The common adage that a picture can tell the story of a thousand words is certainly true in the case of artist Juan Osborne, as his work so ably demonstrates, but it also draws us towards the interesting relationship between written language and image. After all, words become an image that we can read or â€˜viewâ€™ with our eyes. Originally, we evolved the use of language as an aural form of communication; with the way a phrase is said contributing a huge amount to how we understand it. Does language change then, when we read it? Is anything lost, and perhaps more interestingly, what is gained or altered when language becomes image?
The Written Word
One avenue of approach that is of interest is the contrast between the Western form of written language and the Eastern form of it. Western language centers on the use of letters that combine into words, which combine to form sentences, and so on. All these small parts then come together to convey a meaning to the receiver or reader. On its own, an individual letter doesnâ€™t really hold much meaning to us â€“ we simply understand it as a piece, a malleable cog that can be made to fit a variety of more complex machines. We can perhaps find exception to this in the letter â€˜Iâ€™, as this almost instantly conveys an image of the self. Conversely, Chinese and Japanese traditional text is almost entirely different. Chinese characters for example, are in fact descended from the image of what they refer to, in order to present an instant meaning to the reader. Simply looking at this reference chartÂ that shows the development of Chinese characters over the ages, we can instantly recognise the inspiration for the character of â€˜humanâ€™ and â€˜mountainâ€™, for example, are based on a visual representation. It is perhaps no surprise then that calligraphy was, and still is, held in such high regard as a form of art that effectively blurs the boundaries between image and text.
Words as Art and Expression
The close relationship between image and word is not entirely alien to the Western world of course. Many poets for example, have explored how the text is presented on the page, and how this can impact the reader emotionally by breaking standard reading patterns. One of the most common forms of this is â€˜concreteâ€™ poetry, where the subject of the poem becomes not only the focus of the words, but reflected as an image by them. Perhaps one of the most famous examples of this is John Hollanders â€˜Swan and Shadowâ€™, that constructs the image of a swan and its reflection on the water through poetry. How important is it then that we play and experiment with new ways of interpreting and presenting the text as image? There are of course, a number of reasons that range from philosophical to conceptual, but perhaps one of the most intriguing is that of how expression can affect our state of mind. There is a growing area of research that suggests writing in general, whether poetry, prose, or simply thoughts, as well as drawing can have a very positive effect on how we feel. This is of particular interest to practitioners of art therapy, ad especially when it comes to helping to treat patients with illnesses such as bipolar and depression. Learning how to cope with bipolar, for example, can be a long and difficult road, but therapists have often found that encouraging sufferers to express themselves as creatively as possible through the use of words and pictures can go a long way toward controlling the condition in addition to the standard medical approach. However we look at it, there is something inherently valuable in the relationship between image and language, even more so when we explore it ourselves at a personal level.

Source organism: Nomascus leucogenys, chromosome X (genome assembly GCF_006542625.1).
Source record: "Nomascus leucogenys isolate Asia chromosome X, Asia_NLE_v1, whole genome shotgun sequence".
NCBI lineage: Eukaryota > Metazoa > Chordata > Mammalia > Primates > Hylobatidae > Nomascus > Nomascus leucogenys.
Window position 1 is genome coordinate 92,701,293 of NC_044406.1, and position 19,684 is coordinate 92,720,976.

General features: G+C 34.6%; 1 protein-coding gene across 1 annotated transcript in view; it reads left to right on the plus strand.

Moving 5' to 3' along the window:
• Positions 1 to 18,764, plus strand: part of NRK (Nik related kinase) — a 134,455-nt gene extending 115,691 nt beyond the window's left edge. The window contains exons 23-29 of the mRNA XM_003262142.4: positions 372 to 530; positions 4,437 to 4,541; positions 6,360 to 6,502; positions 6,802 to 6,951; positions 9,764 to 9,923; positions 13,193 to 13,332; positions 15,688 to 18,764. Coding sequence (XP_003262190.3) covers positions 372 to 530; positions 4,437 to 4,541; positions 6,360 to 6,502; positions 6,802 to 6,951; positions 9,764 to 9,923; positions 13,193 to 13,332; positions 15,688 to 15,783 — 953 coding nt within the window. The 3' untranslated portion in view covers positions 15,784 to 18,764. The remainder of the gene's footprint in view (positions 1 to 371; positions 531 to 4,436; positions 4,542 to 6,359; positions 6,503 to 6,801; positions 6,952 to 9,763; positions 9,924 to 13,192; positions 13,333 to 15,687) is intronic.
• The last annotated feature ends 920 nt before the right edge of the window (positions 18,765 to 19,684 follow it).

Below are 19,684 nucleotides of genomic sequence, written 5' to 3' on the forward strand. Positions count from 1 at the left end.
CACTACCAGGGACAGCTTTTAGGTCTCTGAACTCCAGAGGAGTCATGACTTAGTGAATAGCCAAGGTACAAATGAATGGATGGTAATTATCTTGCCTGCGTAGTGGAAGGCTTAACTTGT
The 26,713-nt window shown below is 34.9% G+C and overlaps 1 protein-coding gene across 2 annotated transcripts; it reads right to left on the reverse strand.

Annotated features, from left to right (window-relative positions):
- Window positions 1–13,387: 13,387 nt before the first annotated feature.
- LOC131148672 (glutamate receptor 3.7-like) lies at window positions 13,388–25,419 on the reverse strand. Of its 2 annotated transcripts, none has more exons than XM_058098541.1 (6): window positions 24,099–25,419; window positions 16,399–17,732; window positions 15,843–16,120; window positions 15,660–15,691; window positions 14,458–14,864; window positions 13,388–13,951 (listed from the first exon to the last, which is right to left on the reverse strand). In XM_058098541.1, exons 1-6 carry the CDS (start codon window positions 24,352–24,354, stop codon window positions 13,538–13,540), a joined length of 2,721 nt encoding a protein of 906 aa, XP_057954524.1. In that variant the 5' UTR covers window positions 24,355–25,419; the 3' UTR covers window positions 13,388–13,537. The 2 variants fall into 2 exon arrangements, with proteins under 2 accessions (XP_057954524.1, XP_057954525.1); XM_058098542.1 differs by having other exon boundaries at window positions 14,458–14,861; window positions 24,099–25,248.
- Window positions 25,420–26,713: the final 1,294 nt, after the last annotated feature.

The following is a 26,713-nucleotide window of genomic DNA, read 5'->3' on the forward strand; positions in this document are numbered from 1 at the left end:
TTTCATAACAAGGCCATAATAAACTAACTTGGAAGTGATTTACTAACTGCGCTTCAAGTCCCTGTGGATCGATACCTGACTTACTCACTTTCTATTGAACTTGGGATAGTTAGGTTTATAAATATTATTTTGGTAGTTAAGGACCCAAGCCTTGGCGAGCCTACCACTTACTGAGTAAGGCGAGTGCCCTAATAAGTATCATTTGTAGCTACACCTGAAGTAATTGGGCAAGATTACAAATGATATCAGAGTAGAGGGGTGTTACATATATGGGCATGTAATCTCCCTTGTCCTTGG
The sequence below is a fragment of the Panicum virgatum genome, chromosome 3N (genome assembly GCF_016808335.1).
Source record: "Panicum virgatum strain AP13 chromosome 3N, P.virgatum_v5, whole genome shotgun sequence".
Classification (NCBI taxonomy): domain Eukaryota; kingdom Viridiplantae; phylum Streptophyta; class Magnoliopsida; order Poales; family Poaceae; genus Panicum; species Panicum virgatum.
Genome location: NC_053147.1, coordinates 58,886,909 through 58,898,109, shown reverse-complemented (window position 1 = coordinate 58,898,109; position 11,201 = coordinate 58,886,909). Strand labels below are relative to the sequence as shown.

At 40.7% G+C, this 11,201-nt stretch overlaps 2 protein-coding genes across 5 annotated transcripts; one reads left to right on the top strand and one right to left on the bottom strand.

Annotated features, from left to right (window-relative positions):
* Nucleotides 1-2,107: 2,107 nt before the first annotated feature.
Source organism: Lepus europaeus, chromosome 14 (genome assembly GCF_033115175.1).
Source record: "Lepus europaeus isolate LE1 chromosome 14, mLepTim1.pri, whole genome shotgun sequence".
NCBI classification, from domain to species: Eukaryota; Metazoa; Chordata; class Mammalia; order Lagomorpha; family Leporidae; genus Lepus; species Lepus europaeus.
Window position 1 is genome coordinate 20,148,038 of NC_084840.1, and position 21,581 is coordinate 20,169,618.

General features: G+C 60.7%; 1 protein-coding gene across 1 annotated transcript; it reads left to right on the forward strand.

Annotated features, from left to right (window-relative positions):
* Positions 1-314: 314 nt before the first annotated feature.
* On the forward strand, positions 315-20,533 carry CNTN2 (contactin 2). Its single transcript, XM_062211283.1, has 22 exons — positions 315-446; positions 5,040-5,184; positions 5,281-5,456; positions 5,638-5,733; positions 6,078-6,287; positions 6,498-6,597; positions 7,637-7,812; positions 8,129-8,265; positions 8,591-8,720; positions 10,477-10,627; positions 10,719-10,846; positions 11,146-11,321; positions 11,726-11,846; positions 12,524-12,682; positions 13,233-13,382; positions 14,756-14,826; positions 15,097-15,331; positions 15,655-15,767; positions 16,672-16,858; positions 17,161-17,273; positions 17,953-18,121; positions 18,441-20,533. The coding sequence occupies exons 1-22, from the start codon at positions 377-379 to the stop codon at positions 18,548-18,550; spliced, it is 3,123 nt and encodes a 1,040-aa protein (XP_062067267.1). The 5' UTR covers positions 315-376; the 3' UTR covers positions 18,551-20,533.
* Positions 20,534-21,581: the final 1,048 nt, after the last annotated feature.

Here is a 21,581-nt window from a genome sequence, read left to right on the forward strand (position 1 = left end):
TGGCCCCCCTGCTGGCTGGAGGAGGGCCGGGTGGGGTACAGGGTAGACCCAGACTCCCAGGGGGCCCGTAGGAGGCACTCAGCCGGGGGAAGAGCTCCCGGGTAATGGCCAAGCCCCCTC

We can, perhaps, glean an insight into this relationship between words and image by briefly examining how we understand the world around us. One philosophical point of view, often championed by Frederick Nietzsche, for example, was that ultimately we can never gain any true insight into the world around us through and form of conception, because we cannot avoid generalising in language. If for example, we say â€˜treeâ€™, what really comes to mind? Do we really have anything more than a general, vague image of a tree in our mind? When we go out and examine a tree however, we will find an enormous level of intricacy that is utterly unique to that one tree alone â€“ can this really ever be fully communicated? If we accept this account, then we might say that in fact images as art are fundamental, because they are a more honest account of the world around us, in the sense that they are the personal representation of the artist, and when it comes down to it, that is all we have â€“ a personal representation of the world. Of course, there are many country arguments to this point of view, but ultimately we cannot deny the importance and inter-relation that image and written language holds, and by exploring the combination of the two, perhaps we are in fact pursuing a form of representational truth.